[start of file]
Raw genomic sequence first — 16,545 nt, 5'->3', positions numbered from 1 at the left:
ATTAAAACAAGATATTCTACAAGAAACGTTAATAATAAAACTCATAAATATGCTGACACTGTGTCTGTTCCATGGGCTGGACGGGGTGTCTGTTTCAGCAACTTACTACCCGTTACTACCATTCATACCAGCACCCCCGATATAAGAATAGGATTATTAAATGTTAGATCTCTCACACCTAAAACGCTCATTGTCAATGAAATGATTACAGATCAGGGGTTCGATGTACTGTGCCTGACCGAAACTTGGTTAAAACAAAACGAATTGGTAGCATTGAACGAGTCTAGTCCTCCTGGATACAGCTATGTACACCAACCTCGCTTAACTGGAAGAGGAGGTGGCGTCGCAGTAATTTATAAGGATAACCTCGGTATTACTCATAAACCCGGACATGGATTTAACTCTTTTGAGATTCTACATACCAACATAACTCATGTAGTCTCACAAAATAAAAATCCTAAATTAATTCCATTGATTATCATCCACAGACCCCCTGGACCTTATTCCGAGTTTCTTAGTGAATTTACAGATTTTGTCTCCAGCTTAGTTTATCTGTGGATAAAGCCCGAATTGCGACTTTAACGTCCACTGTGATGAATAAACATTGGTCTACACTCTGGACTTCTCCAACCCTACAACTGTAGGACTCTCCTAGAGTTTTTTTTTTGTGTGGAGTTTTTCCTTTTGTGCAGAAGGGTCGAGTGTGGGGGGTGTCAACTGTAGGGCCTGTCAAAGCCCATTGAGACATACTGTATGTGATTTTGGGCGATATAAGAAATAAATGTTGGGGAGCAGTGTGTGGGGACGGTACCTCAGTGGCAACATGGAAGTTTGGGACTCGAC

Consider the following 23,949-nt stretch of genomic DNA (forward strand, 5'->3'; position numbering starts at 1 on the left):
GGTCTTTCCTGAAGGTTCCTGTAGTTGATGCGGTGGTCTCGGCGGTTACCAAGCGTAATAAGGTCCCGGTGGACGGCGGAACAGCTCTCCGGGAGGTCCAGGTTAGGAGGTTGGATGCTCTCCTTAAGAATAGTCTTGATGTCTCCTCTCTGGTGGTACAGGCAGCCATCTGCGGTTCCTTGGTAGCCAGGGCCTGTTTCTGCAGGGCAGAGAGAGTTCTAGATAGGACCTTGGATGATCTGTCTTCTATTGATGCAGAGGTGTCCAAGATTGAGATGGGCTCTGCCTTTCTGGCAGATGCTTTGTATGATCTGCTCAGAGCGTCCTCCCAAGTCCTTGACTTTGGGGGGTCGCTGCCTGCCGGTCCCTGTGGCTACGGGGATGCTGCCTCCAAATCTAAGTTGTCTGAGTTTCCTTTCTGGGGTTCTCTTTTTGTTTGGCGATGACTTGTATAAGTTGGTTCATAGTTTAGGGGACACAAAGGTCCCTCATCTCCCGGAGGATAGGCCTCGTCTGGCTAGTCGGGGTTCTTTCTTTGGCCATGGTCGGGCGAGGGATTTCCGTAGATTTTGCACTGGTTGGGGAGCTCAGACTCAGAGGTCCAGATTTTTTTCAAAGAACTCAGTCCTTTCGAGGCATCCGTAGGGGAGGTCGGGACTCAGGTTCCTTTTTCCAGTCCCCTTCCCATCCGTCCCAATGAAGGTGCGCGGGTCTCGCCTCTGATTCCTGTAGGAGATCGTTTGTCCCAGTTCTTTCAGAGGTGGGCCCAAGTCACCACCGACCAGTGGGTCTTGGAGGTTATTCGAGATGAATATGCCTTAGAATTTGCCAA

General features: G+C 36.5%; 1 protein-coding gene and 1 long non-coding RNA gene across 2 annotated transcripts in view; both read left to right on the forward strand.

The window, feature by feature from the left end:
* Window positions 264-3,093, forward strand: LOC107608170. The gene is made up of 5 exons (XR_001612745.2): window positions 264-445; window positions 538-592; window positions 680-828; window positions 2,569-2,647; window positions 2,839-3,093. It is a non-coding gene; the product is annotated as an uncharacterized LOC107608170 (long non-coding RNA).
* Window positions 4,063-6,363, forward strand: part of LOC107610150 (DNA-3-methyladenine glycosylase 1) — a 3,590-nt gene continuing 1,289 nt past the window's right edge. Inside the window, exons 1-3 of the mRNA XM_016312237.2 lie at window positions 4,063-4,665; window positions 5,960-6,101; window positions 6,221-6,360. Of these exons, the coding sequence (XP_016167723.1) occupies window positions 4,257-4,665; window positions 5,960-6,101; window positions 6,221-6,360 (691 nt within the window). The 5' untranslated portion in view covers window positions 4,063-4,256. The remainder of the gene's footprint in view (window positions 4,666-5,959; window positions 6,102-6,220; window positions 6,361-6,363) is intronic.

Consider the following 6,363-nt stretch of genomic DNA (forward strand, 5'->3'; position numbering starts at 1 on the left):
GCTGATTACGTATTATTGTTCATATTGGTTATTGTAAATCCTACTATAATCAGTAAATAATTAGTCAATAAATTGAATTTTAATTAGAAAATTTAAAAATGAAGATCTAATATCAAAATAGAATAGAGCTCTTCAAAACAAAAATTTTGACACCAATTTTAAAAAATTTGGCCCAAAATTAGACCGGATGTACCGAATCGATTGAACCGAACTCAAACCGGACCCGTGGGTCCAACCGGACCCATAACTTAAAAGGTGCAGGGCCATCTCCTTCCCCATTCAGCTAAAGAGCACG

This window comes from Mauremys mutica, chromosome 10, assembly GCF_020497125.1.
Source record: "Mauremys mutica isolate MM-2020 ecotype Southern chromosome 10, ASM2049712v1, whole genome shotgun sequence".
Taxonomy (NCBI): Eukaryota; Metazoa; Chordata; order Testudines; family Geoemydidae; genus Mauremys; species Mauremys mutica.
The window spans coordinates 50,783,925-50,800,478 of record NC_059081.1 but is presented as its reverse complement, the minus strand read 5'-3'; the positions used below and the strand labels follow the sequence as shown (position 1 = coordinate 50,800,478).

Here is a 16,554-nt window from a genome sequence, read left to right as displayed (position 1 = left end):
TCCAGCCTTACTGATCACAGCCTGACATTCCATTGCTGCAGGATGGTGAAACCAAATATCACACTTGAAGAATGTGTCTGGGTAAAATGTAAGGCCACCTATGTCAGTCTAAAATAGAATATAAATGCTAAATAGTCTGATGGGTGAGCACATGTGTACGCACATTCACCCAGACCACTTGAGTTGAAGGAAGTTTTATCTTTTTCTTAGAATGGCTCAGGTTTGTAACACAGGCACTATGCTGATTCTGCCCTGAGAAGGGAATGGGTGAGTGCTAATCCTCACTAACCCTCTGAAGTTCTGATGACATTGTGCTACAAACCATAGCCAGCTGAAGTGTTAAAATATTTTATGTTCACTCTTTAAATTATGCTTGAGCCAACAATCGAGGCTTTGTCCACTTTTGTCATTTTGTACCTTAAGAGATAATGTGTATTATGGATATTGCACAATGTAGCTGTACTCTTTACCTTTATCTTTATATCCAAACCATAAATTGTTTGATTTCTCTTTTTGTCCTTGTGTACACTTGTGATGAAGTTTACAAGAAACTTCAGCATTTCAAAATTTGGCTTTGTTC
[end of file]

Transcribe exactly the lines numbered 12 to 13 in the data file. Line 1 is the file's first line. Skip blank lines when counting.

Source record: "Mauremys mutica isolate MM-2020 ecotype Southern chromosome 10, ASM2049712v1, whole genome shotgun sequence".
Taxonomy (NCBI): Eukaryota; Metazoa; Chordata; order Testudines; family Geoemydidae; genus Mauremys; species Mauremys mutica.